Karate-Do (Empty Hand Way/Path)

Karate has been practiced as a martial art for over 100 years. The discipline developed on the Japanese island of Okinawa, evolving from the Chinese martial arts that travelers introduced there. In the early 1900's, teachers were invited to mainland Japan to develop karate as part of the educational system.

Students practiced conditioning, strengthening, and range of motion exercises to prepare their bodies for blocking/parrying, footwork, and striking with the hands and feet. Self-defence training also included strikes with other parts of the body and using joint-locking techniques on an opponent.

In the 1950's, Japanese karate senseis (teachers) started to travel to other countries to establish karate dojos (schools). Many different styles and associations developed, usually led by a major karate sensei or shihan (master).

One of the most popular karate styles, Shotokan, was developed by karate master Gichin Funakoshi, 1868-1957. Invited to Japan in 1922, Funakoshi's method quickly caught on in the universities. By the mid 1950's, Sensei Funakoshi's main group had incorporated as the Japan Karate Association, and tournaments in both kata (forms) and kumite (free-sparring) were being held.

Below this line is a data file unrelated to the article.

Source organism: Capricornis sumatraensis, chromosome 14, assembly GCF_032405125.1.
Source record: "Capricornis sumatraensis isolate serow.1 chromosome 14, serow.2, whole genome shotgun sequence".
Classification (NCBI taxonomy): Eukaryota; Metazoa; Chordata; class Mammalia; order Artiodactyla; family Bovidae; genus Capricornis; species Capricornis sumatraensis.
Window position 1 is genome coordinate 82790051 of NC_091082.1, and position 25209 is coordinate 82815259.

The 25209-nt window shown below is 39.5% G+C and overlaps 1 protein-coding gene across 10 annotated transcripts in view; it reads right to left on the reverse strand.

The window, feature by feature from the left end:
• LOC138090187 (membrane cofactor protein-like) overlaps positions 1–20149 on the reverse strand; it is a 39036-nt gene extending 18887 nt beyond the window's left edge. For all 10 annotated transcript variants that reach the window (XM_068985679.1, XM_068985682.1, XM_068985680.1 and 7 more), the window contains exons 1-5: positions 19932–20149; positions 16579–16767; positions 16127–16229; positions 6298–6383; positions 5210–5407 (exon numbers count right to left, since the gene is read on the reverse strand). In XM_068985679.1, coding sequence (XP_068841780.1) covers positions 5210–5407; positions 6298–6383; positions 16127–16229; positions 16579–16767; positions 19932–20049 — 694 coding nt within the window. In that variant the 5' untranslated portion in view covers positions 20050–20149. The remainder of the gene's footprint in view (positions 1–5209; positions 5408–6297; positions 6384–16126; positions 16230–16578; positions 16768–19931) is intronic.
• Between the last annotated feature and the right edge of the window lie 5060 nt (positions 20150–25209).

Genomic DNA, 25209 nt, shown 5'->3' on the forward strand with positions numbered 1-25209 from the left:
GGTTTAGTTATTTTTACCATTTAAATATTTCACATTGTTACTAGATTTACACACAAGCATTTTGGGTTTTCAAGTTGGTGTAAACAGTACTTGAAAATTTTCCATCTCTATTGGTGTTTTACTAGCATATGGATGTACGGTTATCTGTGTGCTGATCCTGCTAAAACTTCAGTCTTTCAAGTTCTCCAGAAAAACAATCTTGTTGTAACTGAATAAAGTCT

Today, many associations and independent schools teach the Shotokan style. Kuma Karate-Do teaches Shotokan kata with influence from Takayuki Kubota, 10th Dan (level of Black Belt), president of the International Karate Association (IKA), and Takemasa Okuyama, 9th Dan, General Director of the IKA. The IKA was established in Japan in 1953.

As a member school of the sport-governing body World Karate Federation (WKF, www.wkf.net), KUMA Karate-Do follows WKF guidelines regarding kata. This organization is recognized by the International Olympic Committee, and one of the WKF's goals is to establish technical standards for the major styles of karate that competitors represent, including Shotokan.

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